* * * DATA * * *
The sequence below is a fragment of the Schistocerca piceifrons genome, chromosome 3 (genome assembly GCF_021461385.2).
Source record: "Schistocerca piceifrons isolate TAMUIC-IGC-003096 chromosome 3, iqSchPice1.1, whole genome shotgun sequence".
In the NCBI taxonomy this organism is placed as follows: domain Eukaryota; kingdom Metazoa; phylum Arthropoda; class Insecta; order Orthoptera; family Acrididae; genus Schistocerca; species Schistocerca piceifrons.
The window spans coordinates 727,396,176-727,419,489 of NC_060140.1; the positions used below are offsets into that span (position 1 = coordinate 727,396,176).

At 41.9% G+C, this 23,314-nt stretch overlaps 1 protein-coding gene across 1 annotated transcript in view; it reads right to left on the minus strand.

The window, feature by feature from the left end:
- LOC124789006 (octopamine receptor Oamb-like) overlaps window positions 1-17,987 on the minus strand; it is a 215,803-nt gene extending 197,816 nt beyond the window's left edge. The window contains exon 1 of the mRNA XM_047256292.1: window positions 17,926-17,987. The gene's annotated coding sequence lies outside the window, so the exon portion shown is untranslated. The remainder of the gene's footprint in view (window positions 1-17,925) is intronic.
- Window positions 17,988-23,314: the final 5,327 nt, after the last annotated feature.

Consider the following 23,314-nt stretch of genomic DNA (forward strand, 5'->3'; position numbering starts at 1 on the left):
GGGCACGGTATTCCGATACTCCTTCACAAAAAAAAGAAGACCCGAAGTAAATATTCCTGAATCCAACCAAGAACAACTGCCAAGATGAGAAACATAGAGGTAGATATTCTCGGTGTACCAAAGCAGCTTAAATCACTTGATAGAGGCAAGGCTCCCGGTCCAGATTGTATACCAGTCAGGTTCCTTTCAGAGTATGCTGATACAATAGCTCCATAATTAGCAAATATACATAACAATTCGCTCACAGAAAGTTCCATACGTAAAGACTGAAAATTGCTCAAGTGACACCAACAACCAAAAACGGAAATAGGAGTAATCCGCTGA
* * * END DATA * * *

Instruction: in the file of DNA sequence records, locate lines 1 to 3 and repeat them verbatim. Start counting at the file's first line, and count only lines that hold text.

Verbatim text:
The sequence below is a fragment of the Schistocerca piceifrons genome, chromosome 3 (genome assembly GCF_021461385.2).
Source record: "Schistocerca piceifrons isolate TAMUIC-IGC-003096 chromosome 3, iqSchPice1.1, whole genome shotgun sequence".
In the NCBI taxonomy this organism is placed as follows: domain Eukaryota; kingdom Metazoa; phylum Arthropoda; class Insecta; order Orthoptera; family Acrididae; genus Schistocerca; species Schistocerca piceifrons.